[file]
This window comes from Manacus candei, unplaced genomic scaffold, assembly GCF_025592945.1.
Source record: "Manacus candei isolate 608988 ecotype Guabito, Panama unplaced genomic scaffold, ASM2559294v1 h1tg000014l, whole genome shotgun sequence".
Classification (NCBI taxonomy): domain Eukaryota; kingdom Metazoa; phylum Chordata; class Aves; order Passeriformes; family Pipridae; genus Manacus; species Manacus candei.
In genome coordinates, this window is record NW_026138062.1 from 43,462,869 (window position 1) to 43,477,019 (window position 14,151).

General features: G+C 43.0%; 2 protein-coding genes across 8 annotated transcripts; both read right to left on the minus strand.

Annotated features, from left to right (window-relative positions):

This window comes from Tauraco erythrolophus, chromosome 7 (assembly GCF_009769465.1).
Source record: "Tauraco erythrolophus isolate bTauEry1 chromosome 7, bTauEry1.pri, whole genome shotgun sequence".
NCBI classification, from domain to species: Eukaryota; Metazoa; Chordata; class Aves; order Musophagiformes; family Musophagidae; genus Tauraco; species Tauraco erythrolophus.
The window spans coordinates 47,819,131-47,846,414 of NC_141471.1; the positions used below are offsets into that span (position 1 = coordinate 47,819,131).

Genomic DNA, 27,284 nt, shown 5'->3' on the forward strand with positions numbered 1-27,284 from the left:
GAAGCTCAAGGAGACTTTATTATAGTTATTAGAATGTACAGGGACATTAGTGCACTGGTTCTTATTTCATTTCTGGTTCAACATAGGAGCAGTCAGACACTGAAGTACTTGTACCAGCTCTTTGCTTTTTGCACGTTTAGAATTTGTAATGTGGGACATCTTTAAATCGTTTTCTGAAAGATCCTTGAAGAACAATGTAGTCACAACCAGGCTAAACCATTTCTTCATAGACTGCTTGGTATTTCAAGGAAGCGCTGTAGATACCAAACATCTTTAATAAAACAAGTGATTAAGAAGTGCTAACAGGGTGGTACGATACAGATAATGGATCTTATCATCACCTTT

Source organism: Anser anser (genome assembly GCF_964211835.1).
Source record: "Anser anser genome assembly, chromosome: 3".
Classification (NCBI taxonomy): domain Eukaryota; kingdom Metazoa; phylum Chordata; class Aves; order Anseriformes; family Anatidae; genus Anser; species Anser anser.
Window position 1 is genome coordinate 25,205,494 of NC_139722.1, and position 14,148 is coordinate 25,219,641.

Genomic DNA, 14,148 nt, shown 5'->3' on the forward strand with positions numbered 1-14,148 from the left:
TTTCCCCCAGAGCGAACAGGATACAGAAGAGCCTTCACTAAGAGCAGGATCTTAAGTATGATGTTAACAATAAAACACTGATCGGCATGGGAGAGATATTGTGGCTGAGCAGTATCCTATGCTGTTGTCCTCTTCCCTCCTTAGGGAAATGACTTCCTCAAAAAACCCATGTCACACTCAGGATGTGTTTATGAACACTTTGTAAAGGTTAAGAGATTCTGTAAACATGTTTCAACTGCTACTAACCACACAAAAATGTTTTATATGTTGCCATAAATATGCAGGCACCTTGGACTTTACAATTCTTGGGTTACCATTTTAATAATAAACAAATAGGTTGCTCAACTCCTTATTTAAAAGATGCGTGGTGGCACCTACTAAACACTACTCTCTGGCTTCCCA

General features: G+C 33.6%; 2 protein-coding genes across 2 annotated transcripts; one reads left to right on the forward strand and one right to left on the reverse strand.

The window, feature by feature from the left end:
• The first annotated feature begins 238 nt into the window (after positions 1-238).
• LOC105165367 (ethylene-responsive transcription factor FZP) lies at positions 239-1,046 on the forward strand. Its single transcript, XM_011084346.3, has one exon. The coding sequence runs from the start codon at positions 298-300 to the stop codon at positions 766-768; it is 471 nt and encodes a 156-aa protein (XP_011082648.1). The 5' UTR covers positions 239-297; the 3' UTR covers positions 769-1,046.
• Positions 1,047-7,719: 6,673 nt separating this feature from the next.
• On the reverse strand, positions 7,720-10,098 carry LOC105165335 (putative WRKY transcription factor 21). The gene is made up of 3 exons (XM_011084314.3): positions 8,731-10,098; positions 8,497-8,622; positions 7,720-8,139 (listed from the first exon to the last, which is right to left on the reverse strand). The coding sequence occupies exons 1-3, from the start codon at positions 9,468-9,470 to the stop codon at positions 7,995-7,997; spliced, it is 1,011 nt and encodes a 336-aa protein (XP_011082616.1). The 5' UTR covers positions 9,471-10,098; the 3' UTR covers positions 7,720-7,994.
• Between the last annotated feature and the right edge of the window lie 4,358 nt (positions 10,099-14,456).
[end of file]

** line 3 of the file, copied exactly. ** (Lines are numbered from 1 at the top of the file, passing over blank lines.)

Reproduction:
Classification (NCBI taxonomy): domain Eukaryota; kingdom Metazoa; phylum Chordata; class Aves; order Passeriformes; family Pipridae; genus Manacus; species Manacus candei.